New South Wales
‘Trick or treat’…
Do those three words get your goat? Does the very mention of October 31 launch an instant tirade against the evils of small children dressing as superheroes and begging for sugar?
Love it or hate it? The very idea of Halloween polarizes Australians.
There are those brought up, like me, to believe that it’s an American import wrongly thrust upon our kids. We cry that it’s just a global marketing scam from the confectionary giants.
And then there are those, like my kids, who start getting their costumes out in September. Who make decorations daily, who hoard lollies to give out at the door, who wait in breathless anticipation and count down days on a spooky calendar? My three kids can’t understand why some of their friends aren’t allowed to dress as Superheroes and eat chocolate on a school night.
They can’t fathom how ‘When-I-Was-A-Kid’ Halloween was only something that weird Adams Family in the spooky house at Number 36 did.
In Australia the celebration of Halloween is gaining momentum. Research over the last few years has shown a surprising 26% of Australians planned to celebrate it. The majority of these were families of primary school children, and not surprisingly the majority planned to ‘trick or treat.’
Obviously the left over three quarters of Australians never visited my street where Halloween grows every year and literally hundreds of children parade the scarily decorated streets dressed as lolly gobbling ghouls.
‘It’s actually a lovely way to meet the neighbours’ says Sally, mum of three year old Ellie. ‘The kids have fun, it’s harmless, those Grinches who complain need to lighten up.’
The naysayers cry foul about obesity and Halloween’s message encouraging door-to-door begging for lollies.
For many the sheer commercialism of Halloween, and the lack of relevance to Australian culture is enough to turn them off. These same critics obviously ensure their Christmas cards never feature snow, Santa or mistletoe.
In 2010 an online survey asked Aussies whether we should ditch Halloween celebrations entirely in Australia. 77% of us in this poll said we should. It seems overwhelming until you notice that only 48 people bothered to vote. So maybe what this actually shows us, is that for the majority of us, the overwhelming feeling towards Halloween isn’t disgust, intolerance or fear but perhaps just good old Aussie indifference.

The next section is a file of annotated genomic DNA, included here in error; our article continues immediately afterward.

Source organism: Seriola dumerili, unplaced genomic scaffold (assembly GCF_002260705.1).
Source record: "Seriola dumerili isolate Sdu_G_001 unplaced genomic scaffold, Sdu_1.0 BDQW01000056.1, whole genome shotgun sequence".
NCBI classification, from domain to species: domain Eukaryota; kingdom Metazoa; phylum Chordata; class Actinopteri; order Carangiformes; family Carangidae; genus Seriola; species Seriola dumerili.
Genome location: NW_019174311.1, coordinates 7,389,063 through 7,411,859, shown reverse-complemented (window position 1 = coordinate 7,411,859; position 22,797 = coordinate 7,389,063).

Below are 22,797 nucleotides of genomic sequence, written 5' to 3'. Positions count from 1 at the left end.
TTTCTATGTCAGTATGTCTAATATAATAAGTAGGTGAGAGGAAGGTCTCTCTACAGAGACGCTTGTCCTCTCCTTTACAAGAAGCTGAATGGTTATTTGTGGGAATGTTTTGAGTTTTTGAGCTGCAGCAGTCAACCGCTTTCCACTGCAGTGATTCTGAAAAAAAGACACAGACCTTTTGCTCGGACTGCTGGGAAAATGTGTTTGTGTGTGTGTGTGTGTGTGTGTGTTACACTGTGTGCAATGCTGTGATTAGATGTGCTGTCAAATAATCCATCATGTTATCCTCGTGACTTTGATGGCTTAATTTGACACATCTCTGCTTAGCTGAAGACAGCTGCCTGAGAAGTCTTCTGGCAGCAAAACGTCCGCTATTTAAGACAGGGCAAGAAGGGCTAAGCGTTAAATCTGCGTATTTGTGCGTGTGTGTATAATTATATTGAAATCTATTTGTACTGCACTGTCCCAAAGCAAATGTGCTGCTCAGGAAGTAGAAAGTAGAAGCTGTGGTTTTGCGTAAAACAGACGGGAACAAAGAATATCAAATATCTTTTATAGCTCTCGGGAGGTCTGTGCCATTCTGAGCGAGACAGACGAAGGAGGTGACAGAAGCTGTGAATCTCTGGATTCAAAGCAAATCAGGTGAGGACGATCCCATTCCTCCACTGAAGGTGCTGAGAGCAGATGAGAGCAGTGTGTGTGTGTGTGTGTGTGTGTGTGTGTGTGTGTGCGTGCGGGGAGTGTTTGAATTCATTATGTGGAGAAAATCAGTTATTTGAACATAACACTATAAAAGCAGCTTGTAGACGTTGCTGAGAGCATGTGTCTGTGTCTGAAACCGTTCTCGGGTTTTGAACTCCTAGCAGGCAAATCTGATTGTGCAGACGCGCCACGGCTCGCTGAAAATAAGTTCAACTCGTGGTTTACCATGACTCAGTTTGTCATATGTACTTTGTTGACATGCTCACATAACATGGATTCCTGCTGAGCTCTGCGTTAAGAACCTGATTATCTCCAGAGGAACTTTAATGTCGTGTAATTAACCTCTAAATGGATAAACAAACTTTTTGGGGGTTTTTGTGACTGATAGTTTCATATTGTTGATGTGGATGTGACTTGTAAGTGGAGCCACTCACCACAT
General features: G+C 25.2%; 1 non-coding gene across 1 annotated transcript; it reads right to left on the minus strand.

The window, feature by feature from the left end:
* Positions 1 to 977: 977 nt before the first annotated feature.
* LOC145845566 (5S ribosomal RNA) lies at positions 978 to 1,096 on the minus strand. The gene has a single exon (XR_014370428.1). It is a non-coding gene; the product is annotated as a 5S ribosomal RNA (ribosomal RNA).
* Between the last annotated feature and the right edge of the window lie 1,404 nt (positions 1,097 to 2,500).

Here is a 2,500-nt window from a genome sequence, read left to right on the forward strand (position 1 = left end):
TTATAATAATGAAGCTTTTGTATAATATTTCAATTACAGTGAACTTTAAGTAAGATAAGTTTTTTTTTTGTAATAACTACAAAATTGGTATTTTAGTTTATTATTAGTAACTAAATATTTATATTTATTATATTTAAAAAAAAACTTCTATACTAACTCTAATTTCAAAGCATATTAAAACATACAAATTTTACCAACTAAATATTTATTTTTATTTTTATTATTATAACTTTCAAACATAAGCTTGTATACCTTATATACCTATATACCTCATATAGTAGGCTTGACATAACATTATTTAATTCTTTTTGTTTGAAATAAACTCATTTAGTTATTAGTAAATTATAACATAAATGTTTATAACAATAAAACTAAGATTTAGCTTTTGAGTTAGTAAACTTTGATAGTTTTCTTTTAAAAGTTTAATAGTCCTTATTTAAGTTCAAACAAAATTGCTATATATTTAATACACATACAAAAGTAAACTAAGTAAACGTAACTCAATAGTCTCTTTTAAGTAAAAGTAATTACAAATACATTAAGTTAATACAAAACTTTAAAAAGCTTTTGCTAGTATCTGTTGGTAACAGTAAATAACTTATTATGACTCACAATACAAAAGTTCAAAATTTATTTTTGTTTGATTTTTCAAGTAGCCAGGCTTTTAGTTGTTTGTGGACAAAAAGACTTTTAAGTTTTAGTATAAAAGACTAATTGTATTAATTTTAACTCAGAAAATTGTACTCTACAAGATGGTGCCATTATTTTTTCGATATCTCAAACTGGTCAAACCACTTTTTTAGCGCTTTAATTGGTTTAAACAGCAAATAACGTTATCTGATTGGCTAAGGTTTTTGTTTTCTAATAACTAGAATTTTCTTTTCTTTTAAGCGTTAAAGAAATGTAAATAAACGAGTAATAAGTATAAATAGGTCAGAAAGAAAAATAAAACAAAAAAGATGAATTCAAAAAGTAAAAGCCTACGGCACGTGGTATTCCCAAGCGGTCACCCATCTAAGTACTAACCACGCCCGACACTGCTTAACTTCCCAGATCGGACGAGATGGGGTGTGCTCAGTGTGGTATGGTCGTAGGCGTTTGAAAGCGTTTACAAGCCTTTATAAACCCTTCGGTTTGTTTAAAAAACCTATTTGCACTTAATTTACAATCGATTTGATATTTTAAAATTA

We all know by now that Halloween isn’t in fact an American tradition at all.
The fact it is a public holiday in Ireland surprises many Australians who happily paint their faces green on St Patrick’s Day.
Halloweens origins are, of course, Celtic. It was a traditional festival called Samhain where the ancient pagans prepared for winter. The dressing up part of it stems from cultures as far as Ireland and even Italy. And for those who think it’s commercialism gone bad well here’s an argument for you.
Halloween isn’t just Mars Bars and masks.
It has history and literature links. It was even mentioned in Shakespeare’s comedy ‘Two Gentlemen in Verona’ with a reference to ‘like a beggar at Hallowmas’.
But it seems Shakespeare was onto something and it’s this begging part of Halloween that makes many cringe.
‘It’s a horrible practice, sending little kids out begging for lollies. We have a large sign firmly planted on our front door saying ‘We do not celebrate Halloween here!’ says Carla, the mother of six-year-old girl Gemma.
One of Carla’s neighbours says that she thinks it’s actually dangerous. ‘Who knows what could be out there in those lollies? We’ve all heard the stories of razor blades and poisonous sweets!’
It’s enough to turn you off your Caramello Koala until a simple google search shows the razor-blades-in-the-candy myth is just that.
An urban myth.
It is however a massive part of the yearly earnings for confectionary manufacturers.
A look around your local supermarket will see Halloween lollies invading the shelves from early October. If only Australians would embrace the tradition, it’s a marketers dream with no other major holiday preceding it.
In America over $2.4 billion is spent on ‘candy’. In Australia supermarkets report an extra 25-30% increase in sales due to Halloween.
(I swear only a fraction of that is my children… at least this year).